Clearly, Abdul-Mahdi is alluding to the ouster and prosecution of former CBI Governor Sinan al-Shabibi in October of last year, on charges of corruption and wasting of public money. Subsequently, Abdel Basset Turki was assigned as the interim governor.
Abdul-Mahdi believes that “if concepts and measures are not altered in tandem with the changing of regimes, they will clash — as is currently happening. When we abandon the official exchange rate for the sake of supply and demand; [when we halt] restraining transfers, save for a few exceptions, and we instead lift the restrictions after fulfilling the requirements; when we seek to become a civil economy and a market economy, only then, when the strong dinar is not allowed to meet its needs in dollars, will the economy be weakened.”
Abdul-Mahdi pointed out that this “would result in [existing] capital drifting away and impede other capital from flowing in. It will shake the world’s trust in the dinar and weaken its value, thus hindering the dinar from achieving stability locally and [entering] foreign markets. [Subsequently], the dependency on foreign markets will be further highlighted; inflation, corruption and fraud will ensue.”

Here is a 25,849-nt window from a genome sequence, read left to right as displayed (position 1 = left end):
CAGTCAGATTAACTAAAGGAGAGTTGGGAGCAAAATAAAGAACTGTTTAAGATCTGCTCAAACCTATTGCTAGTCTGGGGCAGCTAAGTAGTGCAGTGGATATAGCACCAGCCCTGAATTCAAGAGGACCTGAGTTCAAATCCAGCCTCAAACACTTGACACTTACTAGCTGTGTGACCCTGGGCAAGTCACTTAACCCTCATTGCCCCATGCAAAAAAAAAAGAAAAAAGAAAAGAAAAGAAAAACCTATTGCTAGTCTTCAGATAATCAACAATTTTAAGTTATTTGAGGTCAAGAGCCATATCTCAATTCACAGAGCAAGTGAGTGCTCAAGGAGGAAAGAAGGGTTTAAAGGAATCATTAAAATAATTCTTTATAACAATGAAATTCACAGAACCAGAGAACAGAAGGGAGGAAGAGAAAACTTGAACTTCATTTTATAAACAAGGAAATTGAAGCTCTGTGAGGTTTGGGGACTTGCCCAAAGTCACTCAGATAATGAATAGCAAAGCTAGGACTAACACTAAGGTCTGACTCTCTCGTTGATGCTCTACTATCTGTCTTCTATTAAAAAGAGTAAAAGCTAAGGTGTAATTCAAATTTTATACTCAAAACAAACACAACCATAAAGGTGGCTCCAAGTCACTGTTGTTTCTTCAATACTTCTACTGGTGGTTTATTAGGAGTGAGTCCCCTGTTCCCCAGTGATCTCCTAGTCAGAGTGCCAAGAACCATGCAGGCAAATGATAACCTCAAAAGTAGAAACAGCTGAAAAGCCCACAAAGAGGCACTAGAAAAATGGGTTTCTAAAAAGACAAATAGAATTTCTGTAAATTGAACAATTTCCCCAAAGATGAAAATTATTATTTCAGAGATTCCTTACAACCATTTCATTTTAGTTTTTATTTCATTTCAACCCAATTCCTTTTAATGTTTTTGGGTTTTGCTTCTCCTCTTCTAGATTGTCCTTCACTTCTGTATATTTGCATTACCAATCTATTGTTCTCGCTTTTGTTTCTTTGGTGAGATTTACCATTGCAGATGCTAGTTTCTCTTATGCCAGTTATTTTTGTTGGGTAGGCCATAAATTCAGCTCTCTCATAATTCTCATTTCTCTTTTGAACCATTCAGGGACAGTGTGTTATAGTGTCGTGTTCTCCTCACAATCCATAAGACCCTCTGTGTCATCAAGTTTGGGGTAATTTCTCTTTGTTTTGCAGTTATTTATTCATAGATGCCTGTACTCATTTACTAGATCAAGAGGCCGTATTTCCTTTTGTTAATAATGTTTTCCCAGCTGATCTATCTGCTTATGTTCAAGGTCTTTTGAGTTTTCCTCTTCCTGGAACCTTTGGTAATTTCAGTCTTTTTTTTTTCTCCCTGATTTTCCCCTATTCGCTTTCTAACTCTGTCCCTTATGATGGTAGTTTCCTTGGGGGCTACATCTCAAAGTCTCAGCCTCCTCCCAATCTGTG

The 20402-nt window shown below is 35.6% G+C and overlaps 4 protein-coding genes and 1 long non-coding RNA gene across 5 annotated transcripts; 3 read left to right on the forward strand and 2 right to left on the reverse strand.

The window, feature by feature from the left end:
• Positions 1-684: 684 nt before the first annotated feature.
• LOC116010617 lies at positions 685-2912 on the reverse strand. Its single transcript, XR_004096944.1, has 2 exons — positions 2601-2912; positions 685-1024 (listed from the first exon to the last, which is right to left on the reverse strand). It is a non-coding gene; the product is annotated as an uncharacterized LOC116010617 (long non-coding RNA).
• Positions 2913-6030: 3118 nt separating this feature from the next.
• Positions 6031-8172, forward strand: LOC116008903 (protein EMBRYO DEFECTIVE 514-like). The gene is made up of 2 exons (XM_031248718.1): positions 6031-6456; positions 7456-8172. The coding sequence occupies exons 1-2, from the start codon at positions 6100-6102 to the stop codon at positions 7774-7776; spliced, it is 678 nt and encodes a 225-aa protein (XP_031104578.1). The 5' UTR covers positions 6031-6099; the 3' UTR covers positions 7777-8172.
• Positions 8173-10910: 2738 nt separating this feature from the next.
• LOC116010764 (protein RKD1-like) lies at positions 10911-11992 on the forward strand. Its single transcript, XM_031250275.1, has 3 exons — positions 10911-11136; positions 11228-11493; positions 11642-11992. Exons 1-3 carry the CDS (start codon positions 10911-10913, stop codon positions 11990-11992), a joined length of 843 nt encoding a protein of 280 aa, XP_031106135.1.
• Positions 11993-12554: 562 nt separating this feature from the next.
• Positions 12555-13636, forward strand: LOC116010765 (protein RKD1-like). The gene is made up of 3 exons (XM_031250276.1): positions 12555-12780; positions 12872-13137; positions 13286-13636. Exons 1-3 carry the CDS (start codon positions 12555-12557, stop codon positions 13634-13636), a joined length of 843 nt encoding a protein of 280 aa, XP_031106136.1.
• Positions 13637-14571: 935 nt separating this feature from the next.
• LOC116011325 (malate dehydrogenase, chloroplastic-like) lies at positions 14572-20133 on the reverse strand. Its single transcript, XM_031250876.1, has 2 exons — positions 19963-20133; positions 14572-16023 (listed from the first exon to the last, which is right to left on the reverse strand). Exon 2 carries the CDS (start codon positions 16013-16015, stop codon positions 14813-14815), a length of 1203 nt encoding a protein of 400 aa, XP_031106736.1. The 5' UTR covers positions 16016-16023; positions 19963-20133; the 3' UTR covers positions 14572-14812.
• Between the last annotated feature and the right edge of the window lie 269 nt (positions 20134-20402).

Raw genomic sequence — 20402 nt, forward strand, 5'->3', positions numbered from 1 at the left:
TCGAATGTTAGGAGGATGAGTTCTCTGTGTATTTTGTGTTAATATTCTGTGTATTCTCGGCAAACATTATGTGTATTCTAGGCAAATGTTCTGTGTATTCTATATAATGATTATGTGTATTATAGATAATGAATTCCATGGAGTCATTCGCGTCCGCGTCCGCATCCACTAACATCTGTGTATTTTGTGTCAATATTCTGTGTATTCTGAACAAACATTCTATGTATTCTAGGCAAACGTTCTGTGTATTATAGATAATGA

Abdul-Mahdi believes that there are many examples which support his views. These include “the companies that are hastily established abroad and are ready to provide whomever wishes with ‘bills’ ratified by embassies and companies, in order to facilitate monetary transfer for the purposes of importing [dollars].” He also notes [that there are those who] “acquire US dollars through collecting passports. These passports are not for actual travel purposes, but to benefit from the difference in exchange rate. [Whomever holds an Iraqi passport can buy $5,000 a month from private banks at a special rate.] All of this is accomplished via additional charges that the economy and Iraqi citizens will pay for.”
Omar al-Shaher is a contributor to Al-Monitor’s Iraq Pulse. His writing has appeared in a wide range of publications including France’s LeMonde, the Iraqi Alesbuyia magazine, Egypt’s Al-Ahaly and the Elaph website.